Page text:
Are AC joint injuries impacting your workforce?
by Cole Cook
The shoulder is a complex body area, with four joints contributing to it. It can tolerate heavy loads within a large range of motion. The AC joint contributes to both stability and mobility in shoulder mechanics.
Injuries to the AC joint commonly occur from trauma, such as slipping and landing directly on the shoulder, or falling with your arm outstretched. Pain can also be caused by repetitive use, often in workers required to frequently work overhead or even in your workplace rugby stars who have done a lot of tackling.
Pain can also be caused by repetitive use, often in workers required to frequently work overhead or even in your workplace rugby stars who have done a lot of tackling.
Workers with an AC joint injury will generally have the following symptoms:
The AC joint is also a common area for the development of osteoarthritis, and people with a history of AC joint injury or trauma to the shoulder also have an increased risk of developing degenerative change at this joint. This is a problem for our ageing workforce and can lead to complications if not managed correctly.
77% of workplace employees with shoulder, neck or arm issues reported still having complaints after 6 months, indicating the importance of early intervention.
The prognosis for AC joint injuries is generally positive and is best managed conservatively rather than medically. Injuries receiving conservative management typically regain functional movement after six weeks and return to normal activities by 12 weeks. Many things can be done to assist in recovery, including:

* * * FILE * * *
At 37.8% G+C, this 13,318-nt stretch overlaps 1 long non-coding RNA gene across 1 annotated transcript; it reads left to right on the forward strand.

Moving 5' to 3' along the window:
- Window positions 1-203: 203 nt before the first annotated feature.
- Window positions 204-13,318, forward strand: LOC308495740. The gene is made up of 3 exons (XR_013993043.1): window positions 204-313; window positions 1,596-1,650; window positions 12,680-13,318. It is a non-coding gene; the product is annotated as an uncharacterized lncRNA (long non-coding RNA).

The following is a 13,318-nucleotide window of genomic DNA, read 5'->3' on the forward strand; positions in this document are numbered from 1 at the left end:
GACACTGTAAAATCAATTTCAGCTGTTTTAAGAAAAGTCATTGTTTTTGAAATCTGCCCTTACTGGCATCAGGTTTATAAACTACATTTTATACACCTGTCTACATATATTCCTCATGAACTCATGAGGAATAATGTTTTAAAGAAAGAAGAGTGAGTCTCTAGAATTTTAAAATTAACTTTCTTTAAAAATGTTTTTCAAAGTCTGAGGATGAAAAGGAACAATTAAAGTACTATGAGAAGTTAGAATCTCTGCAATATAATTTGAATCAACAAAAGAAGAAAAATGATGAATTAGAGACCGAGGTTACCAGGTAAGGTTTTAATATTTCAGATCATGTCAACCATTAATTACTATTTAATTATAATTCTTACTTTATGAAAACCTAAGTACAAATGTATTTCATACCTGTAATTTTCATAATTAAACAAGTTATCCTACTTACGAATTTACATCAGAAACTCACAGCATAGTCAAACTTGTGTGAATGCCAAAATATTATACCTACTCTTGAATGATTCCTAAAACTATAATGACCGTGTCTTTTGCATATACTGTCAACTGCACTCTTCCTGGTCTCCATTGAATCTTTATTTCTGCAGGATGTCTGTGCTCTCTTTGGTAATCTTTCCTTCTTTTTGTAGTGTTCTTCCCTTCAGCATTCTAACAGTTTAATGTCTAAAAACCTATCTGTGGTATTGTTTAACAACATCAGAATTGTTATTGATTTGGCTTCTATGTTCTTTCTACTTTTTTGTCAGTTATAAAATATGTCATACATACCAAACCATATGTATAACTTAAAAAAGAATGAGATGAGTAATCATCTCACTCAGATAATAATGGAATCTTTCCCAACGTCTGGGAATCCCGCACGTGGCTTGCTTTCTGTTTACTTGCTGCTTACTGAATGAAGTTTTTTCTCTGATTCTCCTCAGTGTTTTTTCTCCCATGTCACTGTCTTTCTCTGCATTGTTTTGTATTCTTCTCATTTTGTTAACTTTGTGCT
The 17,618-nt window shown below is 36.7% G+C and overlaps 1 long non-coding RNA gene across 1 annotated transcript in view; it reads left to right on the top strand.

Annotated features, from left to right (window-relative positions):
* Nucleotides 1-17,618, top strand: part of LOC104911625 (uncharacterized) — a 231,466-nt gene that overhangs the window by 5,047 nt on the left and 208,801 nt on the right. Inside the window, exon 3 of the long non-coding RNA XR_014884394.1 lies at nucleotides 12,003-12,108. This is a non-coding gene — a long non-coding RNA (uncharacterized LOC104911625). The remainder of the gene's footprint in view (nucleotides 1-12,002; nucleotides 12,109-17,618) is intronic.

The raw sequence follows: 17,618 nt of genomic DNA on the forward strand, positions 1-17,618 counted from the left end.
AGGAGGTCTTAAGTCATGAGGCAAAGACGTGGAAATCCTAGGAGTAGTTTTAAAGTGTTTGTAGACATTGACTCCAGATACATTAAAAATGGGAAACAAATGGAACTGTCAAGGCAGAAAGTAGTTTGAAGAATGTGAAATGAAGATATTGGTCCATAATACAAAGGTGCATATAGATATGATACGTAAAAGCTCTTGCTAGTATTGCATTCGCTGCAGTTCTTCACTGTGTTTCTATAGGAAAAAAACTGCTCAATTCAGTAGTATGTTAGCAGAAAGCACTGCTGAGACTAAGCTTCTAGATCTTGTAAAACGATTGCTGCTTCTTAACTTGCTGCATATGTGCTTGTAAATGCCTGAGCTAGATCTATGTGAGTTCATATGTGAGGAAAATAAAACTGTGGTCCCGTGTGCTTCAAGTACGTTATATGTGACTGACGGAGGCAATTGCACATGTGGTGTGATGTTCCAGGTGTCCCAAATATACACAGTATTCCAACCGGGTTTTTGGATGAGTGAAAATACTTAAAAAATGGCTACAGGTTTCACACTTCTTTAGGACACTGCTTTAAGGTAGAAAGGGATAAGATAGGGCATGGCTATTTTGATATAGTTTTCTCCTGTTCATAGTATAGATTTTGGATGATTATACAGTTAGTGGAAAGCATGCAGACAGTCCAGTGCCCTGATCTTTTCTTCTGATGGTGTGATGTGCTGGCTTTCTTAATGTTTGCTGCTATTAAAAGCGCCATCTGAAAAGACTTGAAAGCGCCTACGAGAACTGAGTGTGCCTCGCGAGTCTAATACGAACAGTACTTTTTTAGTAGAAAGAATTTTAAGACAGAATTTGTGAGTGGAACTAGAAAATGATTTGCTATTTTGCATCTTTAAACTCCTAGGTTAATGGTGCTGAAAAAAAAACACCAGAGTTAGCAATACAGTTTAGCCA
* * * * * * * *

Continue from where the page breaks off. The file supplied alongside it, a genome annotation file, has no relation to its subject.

A male worker at an abattoir presented to one of our Workplace Health Providers with right shoulder pain. The injury was a result of repetitive pushing and pulling with his right arm – an action required for his role.
The worker rated his pain at 6/10 at its worst, and had changed the way he was using his right arm to perform his role, due to the pain.
Our Provider diagnosed an Acromioclavicular Joint Sprain Grade 1, and estimated that six treatments would be required to enable this worker to heal and return to full duties.
The worker received soft tissue manipulation and dry needling, were advised to apply an ice pack after work, and placed on light duties. After three treatments, they were released and returned to full duties.
The worker’s quick recovery was attributed to a quick diagnosis, and effective treatment delivered early on in the injury. At home care and exercises were prescribed, and followed. Light duties recommendations were actioned by the worker’s team, which was critical.
In this case, if early intervention and treatment was not enacted, the acute injury would likely develop into tears in the tendons, or tendinosis.
AC joint pathology is a commonly overlooked complaint that is often prevalent in traumatic falls or in the ageing workforce. An onsite early intervention management program can assist in early diagnosis and management of this condition, thus avoiding further aggravations or time loss from this injury.
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